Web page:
Christopher Knight throws some cold water on one of the central tenets of the new Broad museum in LA, the idea that art should not languish in storage but should circulate in loans to other institutions.
Knight points out that LACMA is a heavy loaner of art work, shipping off twice as many works in a year as its new neighbor.
The Broad reports that, since the program’s launch, it has lent about 8,000 times to roughly 500 institutions, almost entirely in North America and Europe. (A few also went to Buenos Aires, Shanghai and Doha, Qatar.) That’s about one loan made every day, year-round, during a five-day workweek.
Simplifying loans is even baked into the building design. Few museums can store all their art on site, but here the entire second floor is a beautifully outfitted storage facility for almost all the collection, plus room for growth. Navigation is easy, access quick.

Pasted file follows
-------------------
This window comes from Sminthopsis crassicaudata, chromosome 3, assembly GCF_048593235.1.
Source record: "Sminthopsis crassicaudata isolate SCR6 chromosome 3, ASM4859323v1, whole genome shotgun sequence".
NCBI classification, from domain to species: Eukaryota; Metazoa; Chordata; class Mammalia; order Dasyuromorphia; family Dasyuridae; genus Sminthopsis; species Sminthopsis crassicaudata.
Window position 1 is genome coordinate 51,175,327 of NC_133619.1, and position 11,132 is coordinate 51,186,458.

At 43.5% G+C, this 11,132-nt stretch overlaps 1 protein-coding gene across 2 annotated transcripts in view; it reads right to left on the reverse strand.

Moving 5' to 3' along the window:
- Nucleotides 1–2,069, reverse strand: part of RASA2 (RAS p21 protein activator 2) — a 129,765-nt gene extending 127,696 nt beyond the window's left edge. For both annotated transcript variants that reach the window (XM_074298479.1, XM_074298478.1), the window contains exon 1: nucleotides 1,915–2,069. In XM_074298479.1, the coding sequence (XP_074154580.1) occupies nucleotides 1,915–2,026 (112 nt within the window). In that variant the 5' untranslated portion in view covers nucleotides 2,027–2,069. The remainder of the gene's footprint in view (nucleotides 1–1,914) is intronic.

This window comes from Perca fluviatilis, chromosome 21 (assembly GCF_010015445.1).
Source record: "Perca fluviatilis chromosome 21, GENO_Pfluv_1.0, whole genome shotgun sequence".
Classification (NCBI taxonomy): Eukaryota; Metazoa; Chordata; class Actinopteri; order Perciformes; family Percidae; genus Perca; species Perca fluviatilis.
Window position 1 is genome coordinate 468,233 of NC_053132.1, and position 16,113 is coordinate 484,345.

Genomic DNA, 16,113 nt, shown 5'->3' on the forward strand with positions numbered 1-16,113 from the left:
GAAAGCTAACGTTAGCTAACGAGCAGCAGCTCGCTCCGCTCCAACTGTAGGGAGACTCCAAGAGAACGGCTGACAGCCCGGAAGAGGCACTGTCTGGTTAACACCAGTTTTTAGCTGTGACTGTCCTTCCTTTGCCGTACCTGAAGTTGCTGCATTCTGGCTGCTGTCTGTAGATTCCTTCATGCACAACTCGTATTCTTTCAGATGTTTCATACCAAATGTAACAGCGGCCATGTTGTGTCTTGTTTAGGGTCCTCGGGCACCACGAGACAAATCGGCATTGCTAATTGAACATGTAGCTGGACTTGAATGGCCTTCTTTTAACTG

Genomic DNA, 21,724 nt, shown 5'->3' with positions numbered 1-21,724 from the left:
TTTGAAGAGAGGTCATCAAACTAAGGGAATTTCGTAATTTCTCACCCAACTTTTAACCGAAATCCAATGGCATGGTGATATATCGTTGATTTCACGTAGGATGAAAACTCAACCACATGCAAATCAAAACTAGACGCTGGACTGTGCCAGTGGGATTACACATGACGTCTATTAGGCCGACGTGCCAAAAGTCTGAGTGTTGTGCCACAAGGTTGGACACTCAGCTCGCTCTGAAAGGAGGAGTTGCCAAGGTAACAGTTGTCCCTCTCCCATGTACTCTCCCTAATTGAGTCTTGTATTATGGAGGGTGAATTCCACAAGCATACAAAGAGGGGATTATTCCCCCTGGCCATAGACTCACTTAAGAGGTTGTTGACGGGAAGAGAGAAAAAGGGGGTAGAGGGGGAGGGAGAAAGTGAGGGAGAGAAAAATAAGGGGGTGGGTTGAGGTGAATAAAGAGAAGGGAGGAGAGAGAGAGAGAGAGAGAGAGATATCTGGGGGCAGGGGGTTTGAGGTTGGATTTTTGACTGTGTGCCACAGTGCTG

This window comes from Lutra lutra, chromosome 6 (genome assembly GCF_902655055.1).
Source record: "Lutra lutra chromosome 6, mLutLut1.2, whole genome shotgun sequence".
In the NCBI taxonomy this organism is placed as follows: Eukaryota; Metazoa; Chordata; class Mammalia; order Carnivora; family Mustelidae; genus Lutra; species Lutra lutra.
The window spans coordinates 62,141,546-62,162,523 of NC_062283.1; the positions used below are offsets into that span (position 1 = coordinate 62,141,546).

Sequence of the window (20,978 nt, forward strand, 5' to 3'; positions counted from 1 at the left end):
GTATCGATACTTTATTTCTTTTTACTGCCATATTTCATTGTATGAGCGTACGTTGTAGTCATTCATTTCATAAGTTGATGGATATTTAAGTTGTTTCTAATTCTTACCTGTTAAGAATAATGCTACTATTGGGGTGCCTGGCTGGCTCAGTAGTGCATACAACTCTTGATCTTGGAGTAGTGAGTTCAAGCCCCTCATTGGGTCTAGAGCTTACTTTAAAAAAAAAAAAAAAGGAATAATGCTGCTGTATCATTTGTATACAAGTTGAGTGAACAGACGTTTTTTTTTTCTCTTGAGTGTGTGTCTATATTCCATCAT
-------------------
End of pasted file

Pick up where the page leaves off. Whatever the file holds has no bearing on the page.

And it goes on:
The big problem, Knight says, is that the idea has been tried before by none less than Norton Simon whose namesake museum now has a reputation for being one of the stingiest lenders:
The ultimate problem is this: The hybrid concept is at cross-purposes with itself. Museums cherish permanence, while lending libraries value transience. […]
Museums are notoriously hard to define. Except for those that don’t collect at all, however, the most important activity they undertake is exhibiting a permanent collection. The display defines the place, giving a distinctive public profile to an otherwise faceless institution.
Here’s why the Broad museum’s generous lending program may not work out (LA Times)